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        Captain Coste  suspicious  Frank Wood.
bly worthy of his paternity.     His father, by the
bye, was in Paris, acting and correspondent to the
Charleston  Mercury.   Young Vitriol had come
from Alabama, the state of his adoption, to of-
fer his services, to South Carolina in the holy
cause of Secession, concerning which he was ram-
pant.     He had a good manner and address, was
a land surveyor or engineer by profession and
evidently considered his parentage as conferring
merited distinction upon him.       With Carlyle
we went up to the Mills House, where were many
persons to whom Mitchel and myself were intro-
duced and a good deal of drinking done.        We
journeyed to and fro from the hotel hall to
the bar room, along the shady quadrangle three
or four times.    Captain Coste was there, looking
more terrier-like than ever, a little drunk and
disposed to be suspicious of Frank Wood, for when
that young man s name was mentioned he inquired
 Why he wasn t around with folks? &c.   I told
him what Wood had informed me, that he intended
visiting some Charleston friends that evening, on
which he repeated with drunken pertinacity,  He
ain t gone to see no friends!      There had been
some previous talk about Wood in connection with
the  World  which every day was becoming more ini-
Title:Thomas Butler Gunn Diaries, Volume Fifteen: page twenty-six
Description:Mentions Captain Coste's suspicions of Frank Wood.
Subject:Carlyle; Charleston mercury.; Coste, Captain; Gunn, Thomas Butler; Mitchel, John; Mitchel, John, Jr.; New York world.; Secession; Wood, Frank
Coverage (City/State):Charleston, South Carolina; Alabama
Scan Date:2010-05-07


Title:Thomas Butler Gunn Diaries, Volume Fifteen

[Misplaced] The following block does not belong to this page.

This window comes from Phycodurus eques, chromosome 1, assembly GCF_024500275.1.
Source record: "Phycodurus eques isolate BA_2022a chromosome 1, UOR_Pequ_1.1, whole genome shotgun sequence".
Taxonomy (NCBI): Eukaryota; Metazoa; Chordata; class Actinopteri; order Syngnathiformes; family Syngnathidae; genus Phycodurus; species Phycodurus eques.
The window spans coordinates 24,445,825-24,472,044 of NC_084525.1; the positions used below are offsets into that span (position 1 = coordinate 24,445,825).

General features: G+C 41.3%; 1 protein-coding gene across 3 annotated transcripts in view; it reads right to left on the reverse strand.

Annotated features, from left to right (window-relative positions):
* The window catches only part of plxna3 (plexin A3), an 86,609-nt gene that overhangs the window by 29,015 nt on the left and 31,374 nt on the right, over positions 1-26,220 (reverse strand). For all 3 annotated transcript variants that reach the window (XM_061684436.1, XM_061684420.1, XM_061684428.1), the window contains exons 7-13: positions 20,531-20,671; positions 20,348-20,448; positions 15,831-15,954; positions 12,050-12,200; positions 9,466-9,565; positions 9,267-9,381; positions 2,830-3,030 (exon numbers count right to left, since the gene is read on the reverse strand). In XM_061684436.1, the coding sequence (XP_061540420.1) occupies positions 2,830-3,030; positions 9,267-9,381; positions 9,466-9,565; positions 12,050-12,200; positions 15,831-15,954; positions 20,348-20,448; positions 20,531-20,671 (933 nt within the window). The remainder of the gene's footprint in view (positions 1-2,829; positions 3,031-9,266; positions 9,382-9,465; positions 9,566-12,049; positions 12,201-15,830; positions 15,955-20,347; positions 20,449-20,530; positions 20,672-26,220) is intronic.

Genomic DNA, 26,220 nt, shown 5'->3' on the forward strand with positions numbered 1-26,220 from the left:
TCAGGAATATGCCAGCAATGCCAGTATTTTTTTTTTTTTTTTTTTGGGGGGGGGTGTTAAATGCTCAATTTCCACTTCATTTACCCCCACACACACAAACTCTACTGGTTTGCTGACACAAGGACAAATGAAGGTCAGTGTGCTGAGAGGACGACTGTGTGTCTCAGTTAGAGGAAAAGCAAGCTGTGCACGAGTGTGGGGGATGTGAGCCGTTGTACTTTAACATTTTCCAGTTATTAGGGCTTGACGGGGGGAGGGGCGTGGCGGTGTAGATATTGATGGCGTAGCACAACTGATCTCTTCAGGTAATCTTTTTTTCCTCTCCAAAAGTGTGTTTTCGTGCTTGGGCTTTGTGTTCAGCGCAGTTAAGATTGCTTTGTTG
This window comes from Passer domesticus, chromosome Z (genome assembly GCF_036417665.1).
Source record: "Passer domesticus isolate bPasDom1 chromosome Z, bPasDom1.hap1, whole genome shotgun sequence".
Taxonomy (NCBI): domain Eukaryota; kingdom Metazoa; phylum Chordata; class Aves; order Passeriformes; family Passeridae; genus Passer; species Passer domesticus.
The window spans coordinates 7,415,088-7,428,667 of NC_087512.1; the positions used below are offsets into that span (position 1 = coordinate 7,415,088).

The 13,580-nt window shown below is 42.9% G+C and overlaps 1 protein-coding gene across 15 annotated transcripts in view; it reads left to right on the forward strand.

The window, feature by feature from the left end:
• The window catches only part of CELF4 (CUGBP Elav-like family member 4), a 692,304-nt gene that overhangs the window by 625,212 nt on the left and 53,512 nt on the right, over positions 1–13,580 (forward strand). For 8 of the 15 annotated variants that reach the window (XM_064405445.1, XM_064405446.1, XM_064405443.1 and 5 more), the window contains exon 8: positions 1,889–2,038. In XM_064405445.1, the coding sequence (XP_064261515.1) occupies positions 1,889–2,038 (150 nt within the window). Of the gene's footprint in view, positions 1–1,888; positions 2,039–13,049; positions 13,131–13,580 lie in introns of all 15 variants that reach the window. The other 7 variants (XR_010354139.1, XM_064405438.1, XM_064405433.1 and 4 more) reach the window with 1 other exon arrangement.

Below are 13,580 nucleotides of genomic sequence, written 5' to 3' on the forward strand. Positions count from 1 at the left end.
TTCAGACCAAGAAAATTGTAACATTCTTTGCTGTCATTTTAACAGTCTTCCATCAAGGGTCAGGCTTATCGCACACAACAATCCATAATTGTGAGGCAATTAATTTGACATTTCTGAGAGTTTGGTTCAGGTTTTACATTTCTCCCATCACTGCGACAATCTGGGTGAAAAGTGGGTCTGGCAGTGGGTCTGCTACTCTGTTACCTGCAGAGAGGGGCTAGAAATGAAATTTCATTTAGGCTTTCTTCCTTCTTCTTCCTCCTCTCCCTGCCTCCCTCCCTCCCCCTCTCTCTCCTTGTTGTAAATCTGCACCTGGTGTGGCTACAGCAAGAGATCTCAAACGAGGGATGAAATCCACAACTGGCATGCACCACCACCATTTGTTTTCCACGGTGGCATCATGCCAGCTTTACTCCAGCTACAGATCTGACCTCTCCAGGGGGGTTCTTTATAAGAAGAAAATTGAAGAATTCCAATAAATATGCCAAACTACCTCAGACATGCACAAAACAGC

Description:Describes Gunn's experience as a correspondent for ""The New York Evening Post"" in Charleston, South Carolina, in the aftermath of South Carolina's secession from the federal government, including a conflict between A.H. Colt and Mr. Woodward, a visit to Sullivan's Island, John Mitchel's tale of assisting with the lynching of an abolitionist, attending a celebration in honor of Benjamin Mordecai, Will Waud's arrival in Charleston, the scene in Charleston the day the ''Star of the West'' was fired upon by the Morris Island battery, pistol and rifle practice with various Charlestonians, a rumor in New York about his having been tarred and feathered in Charleston, a visit to the quarters of the ''Richland Rifles,'' witnessing a slave auction, and a visit to Colonel Bull's home.
Subject:Boardinghouses; Books and reading; Civil War; Gunn, Thomas Butler; Journalism; Military; Publishers and publishing; Secession; Slavery; Slaves; Travel
Coverage (City/State):New York, New York; Charleston, South Carolina
Note:Thomas Butler Gunn was born February 15, 1826, in Banbury, England, and came to New York in 1849. During the Civil War he worked as a correspondent for the New York Tribune and the New York Evening Post. He returned to England in 1863, and died in Birmingham in April 1903. The collection includes twenty-one volumes of his diaries, including newspaper clippings, letters, photographs, sketches, and various other items inserted by Gunn. Diary entries date from July 7, 1849, to April 7, 1863, and include his experiences with the New York publishing and literary world, his descriptions of boarding houses, his travels throughout the United States, and his experiences traveling with the Federal army as a Civil War correspondent.
Publisher:Missouri History Museum
Rights:Copyright 2010 Missouri History Museum.
Source:Page images, transcriptions, and metadata of the Thomas Butler Gunn diaries have been provided by the Missouri History Museum.